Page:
Companies must be more innovative than ever in order to compete in today’s environment and that means constant change. Try not to fall into the “well, this is how we have always done it!” trap.
Instead, embrace change, ask to lead change, and be the first to try new things. Show your managers that you are a champion for innovation, curiosity and improvement. You are the one with years of experience, therefore you have the expertise to really influence meaningful change with your knowledge.
- Find a Younger Mentor
Just as young mentees look for experienced mentors, there is no reason an older worker cannot turn to a younger employee for advice. Pair up with someone younger who is doing things that you are unfamiliar with. Ask for advice, talk through problems, and learn from one another. This will help you take notice of the trends that are changing, new technology, and what others are saying.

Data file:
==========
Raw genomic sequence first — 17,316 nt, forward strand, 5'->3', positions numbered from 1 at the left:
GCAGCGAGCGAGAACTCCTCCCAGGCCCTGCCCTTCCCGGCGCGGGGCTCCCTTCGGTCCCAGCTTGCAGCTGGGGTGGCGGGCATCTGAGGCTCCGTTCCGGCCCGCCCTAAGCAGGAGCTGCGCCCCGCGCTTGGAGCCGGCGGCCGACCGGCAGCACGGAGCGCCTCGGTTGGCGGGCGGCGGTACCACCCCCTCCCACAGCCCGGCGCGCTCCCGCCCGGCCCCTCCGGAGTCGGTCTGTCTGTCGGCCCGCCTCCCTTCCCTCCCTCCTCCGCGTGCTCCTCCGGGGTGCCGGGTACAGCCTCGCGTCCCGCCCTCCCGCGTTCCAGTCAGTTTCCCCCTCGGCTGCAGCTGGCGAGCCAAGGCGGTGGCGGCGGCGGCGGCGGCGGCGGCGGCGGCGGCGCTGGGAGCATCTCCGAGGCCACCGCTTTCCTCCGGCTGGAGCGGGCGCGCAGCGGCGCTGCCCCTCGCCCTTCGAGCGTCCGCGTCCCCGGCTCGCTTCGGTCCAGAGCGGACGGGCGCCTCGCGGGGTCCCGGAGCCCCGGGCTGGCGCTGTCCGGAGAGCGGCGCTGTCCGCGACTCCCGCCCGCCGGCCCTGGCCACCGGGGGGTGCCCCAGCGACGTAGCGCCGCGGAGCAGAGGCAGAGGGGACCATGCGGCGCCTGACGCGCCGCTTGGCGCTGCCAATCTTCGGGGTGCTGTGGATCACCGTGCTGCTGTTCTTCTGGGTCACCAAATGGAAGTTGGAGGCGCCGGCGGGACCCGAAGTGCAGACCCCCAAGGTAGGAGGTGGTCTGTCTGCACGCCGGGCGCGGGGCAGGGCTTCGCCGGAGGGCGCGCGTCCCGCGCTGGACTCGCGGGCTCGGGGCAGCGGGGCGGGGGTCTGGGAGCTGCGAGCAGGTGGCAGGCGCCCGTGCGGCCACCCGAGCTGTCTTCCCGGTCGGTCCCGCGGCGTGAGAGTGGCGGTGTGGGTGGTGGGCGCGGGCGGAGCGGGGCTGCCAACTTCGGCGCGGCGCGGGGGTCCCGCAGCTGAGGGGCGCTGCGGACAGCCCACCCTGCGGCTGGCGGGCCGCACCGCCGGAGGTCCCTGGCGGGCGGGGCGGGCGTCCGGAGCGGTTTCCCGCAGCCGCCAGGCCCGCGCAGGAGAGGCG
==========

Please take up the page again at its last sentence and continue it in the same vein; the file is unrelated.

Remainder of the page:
Having a pulse on what the “younger” workforce thinks, will give you a competitive edge because you will know what is going on, and where you can offer ideas.
- Ask for Feedback
Feedback is integral for continuous learning and growing as a professional. Keep the channels of communication open with your boss, peers and subordinates about how you are doing and what you can be doing better. Development never stops, no matter how seasoned you are as a professional. Show that you are willing to learn and be open to identifying gaps in your skills and knowledge so that you can plug any holes.
- Keep Your Résumé Crisp